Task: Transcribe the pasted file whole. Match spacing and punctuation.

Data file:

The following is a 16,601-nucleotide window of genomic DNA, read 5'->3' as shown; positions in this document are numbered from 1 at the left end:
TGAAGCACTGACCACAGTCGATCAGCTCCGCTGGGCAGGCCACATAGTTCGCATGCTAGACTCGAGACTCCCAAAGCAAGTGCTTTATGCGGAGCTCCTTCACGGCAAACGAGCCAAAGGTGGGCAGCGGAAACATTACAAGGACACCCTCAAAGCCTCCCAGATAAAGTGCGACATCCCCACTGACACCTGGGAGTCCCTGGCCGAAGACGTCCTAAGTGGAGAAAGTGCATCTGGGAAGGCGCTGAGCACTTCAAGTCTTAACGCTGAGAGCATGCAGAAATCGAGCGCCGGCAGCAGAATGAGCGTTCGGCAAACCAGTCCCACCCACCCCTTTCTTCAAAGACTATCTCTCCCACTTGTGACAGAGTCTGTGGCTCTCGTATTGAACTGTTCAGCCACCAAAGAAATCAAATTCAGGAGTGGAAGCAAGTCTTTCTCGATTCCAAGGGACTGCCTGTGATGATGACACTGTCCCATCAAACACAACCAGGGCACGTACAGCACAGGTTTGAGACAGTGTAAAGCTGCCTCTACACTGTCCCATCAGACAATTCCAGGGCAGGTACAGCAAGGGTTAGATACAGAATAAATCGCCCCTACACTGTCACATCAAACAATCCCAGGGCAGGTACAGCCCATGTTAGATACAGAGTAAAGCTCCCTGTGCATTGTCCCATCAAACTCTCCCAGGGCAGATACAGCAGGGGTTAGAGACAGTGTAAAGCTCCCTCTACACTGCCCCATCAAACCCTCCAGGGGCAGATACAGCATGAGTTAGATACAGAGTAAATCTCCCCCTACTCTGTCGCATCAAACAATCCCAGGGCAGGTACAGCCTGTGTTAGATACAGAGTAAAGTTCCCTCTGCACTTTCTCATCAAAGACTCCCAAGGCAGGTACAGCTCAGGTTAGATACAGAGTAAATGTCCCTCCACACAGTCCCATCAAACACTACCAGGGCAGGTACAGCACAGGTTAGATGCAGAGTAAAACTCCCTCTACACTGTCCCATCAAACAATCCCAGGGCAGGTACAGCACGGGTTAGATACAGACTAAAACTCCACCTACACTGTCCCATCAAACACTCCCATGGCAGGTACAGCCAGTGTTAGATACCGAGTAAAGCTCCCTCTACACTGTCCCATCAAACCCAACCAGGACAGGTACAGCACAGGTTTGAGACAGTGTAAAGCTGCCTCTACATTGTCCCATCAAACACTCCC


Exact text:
The following is a 16,601-nucleotide window of genomic DNA, read 5'->3' as shown; positions in this document are numbered from 1 at the left end:
TGAAGCACTGACCACAGTCGATCAGCTCCGCTGGGCAGGCCACATAGTTCGCATGCTAGACTCGAGACTCCCAAAGCAAGTGCTTTATGCGGAGCTCCTTCACGGCAAACGAGCCAAAGGTGGGCAGCGGAAACATTACAAGGACACCCTCAAAGCCTCCCAGATAAAGTGCGACATCCCCACTGACACCTGGGAGTCCCTGGCCGAAGACGTCCTAAGTGGAGAAAGTGCATCTGGGAAGGCGCTGAGCACTTCAAGTCTTAACGCTGAGAGCATGCAGAAATCGAGCGCCGGCAGCAGAATGAGCGTTCGGCAAACCAGTCCCACCCACCCCTTTCTTCAAAGACTATCTCTCCCACTTGTGACAGAGTCTGTGGCTCTCGTATTGAACTGTTCAGCCACCAAAGAAATCAAATTCAGGAGTGGAAGCAAGTCTTTCTCGATTCCAAGGGACTGCCTGTGATGATGACACTGTCCCATCAAACACAACCAGGGCACGTACAGCACAGGTTTGAGACAGTGTAAAGCTGCCTCTACACTGTCCCATCAGACAATTCCAGGGCAGGTACAGCAAGGGTTAGATACAGAATAAATCGCCCCTACACTGTCACATCAAACAATCCCAGGGCAGGTACAGCCCATGTTAGATACAGAGTAAAGCTCCCTGTGCATTGTCCCATCAAACTCTCCCAGGGCAGATACAGCAGGGGTTAGAGACAGTGTAAAGCTCCCTCTACACTGCCCCATCAAACCCTCCAGGGGCAGATACAGCATGAGTTAGATACAGAGTAAATCTCCCCCTACTCTGTCGCATCAAACAATCCCAGGGCAGGTACAGCCTGTGTTAGATACAGAGTAAAGTTCCCTCTGCACTTTCTCATCAAAGACTCCCAAGGCAGGTACAGCTCAGGTTAGATACAGAGTAAATGTCCCTCCACACAGTCCCATCAAACACTACCAGGGCAGGTACAGCACAGGTTAGATGCAGAGTAAAACTCCCTCTACACTGTCCCATCAAACAATCCCAGGGCAGGTACAGCACGGGTTAGATACAGACTAAAACTCCACCTACACTGTCCCATCAAACACTCCCATGGCAGGTACAGCCAGTGTTAGATACCGAGTAAAGCTCCCTCTACACTGTCCCATCAAACCCAACCAGGACAGGTACAGCACAGGTTTGAGACAGTGTAAAGCTGCCTCTACATTGTCCCATCAAACACTCCC